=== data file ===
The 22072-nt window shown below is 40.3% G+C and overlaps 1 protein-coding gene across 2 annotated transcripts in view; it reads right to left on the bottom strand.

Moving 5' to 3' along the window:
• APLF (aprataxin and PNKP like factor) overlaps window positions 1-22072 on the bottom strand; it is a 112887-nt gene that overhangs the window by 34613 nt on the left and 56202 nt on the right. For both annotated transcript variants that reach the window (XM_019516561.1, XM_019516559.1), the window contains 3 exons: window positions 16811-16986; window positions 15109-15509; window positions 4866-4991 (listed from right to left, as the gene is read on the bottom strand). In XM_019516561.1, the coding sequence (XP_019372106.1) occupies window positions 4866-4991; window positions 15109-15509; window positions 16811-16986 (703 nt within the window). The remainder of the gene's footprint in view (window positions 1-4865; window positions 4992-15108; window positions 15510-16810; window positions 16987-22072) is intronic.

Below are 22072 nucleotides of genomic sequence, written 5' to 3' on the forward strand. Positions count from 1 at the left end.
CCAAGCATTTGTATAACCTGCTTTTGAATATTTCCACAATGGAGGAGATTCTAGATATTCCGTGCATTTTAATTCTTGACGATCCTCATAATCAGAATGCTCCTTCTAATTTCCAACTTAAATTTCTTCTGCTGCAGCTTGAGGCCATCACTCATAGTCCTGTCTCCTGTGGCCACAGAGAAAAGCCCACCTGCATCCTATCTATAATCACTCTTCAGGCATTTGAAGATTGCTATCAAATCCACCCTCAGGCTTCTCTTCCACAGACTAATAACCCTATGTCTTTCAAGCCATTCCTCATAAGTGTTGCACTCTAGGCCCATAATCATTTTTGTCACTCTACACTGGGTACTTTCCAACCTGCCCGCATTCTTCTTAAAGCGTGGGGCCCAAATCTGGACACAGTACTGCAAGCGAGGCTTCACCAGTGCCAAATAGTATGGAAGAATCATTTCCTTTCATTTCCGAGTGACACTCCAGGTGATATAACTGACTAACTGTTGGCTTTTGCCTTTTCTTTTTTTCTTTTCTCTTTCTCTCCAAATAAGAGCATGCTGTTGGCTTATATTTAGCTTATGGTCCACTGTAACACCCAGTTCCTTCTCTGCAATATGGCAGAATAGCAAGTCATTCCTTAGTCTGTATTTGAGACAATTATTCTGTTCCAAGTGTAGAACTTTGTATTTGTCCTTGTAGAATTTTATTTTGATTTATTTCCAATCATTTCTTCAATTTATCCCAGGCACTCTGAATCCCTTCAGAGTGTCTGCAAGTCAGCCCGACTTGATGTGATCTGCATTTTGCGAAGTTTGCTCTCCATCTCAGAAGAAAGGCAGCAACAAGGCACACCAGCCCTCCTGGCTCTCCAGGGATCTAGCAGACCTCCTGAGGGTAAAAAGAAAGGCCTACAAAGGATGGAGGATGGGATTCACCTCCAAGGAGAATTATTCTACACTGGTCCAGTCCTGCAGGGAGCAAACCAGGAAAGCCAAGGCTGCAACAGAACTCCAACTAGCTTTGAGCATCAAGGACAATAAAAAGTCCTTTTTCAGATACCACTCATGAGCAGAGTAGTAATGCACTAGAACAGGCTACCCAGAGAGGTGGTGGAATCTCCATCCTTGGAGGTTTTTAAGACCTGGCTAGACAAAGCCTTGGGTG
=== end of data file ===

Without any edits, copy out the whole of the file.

The 22072-nt window shown below is 40.3% G+C and overlaps 1 protein-coding gene across 2 annotated transcripts in view; it reads right to left on the bottom strand.

Moving 5' to 3' along the window:
• APLF (aprataxin and PNKP like factor) overlaps window positions 1-22072 on the bottom strand; it is a 112887-nt gene that overhangs the window by 34613 nt on the left and 56202 nt on the right. For both annotated transcript variants that reach the window (XM_019516561.1, XM_019516559.1), the window contains 3 exons: window positions 16811-16986; window positions 15109-15509; window positions 4866-4991 (listed from right to left, as the gene is read on the bottom strand). In XM_019516561.1, the coding sequence (XP_019372106.1) occupies window positions 4866-4991; window positions 15109-15509; window positions 16811-16986 (703 nt within the window). The remainder of the gene's footprint in view (window positions 1-4865; window positions 4992-15108; window positions 15510-16810; window positions 16987-22072) is intronic.

Below are 22072 nucleotides of genomic sequence, written 5' to 3' on the forward strand. Positions count from 1 at the left end.
CCAAGCATTTGTATAACCTGCTTTTGAATATTTCCACAATGGAGGAGATTCTAGATATTCCGTGCATTTTAATTCTTGACGATCCTCATAATCAGAATGCTCCTTCTAATTTCCAACTTAAATTTCTTCTGCTGCAGCTTGAGGCCATCACTCATAGTCCTGTCTCCTGTGGCCACAGAGAAAAGCCCACCTGCATCCTATCTATAATCACTCTTCAGGCATTTGAAGATTGCTATCAAATCCACCCTCAGGCTTCTCTTCCACAGACTAATAACCCTATGTCTTTCAAGCCATTCCTCATAAGTGTTGCACTCTAGGCCCATAATCATTTTTGTCACTCTACACTGGGTACTTTCCAACCTGCCCGCATTCTTCTTAAAGCGTGGGGCCCAAATCTGGACACAGTACTGCAAGCGAGGCTTCACCAGTGCCAAATAGTATGGAAGAATCATTTCCTTTCATTTCCGAGTGACACTCCAGGTGATATAACTGACTAACTGTTGGCTTTTGCCTTTTCTTTTTTTCTTTTCTCTTTCTCTCCAAATAAGAGCATGCTGTTGGCTTATATTTAGCTTATGGTCCACTGTAACACCCAGTTCCTTCTCTGCAATATGGCAGAATAGCAAGTCATTCCTTAGTCTGTATTTGAGACAATTATTCTGTTCCAAGTGTAGAACTTTGTATTTGTCCTTGTAGAATTTTATTTTGATTTATTTCCAATCATTTCTTCAATTTATCCCAGGCACTCTGAATCCCTTCAGAGTGTCTGCAAGTCAGCCCGACTTGATGTGATCTGCATTTTGCGAAGTTTGCTCTCCATCTCAGAAGAAAGGCAGCAACAAGGCACACCAGCCCTCCTGGCTCTCCAGGGATCTAGCAGACCTCCTGAGGGTAAAAAGAAAGGCCTACAAAGGATGGAGGATGGGATTCACCTCCAAGGAGAATTATTCTACACTGGTCCAGTCCTGCAGGGAGCAAACCAGGAAAGCCAAGGCTGCAACAGAACTCCAACTAGCTTTGAGCATCAAGGACAATAAAAAGTCCTTTTTCAGATACCACTCATGAGCAGAGTAGTAATGCACTAGAACAGGCTACCCAGAGAGGTGGTGGAATCTCCATCCTTGGAGGTTTTTAAGACCTGGCTAGACAAAGCCTTGGGTG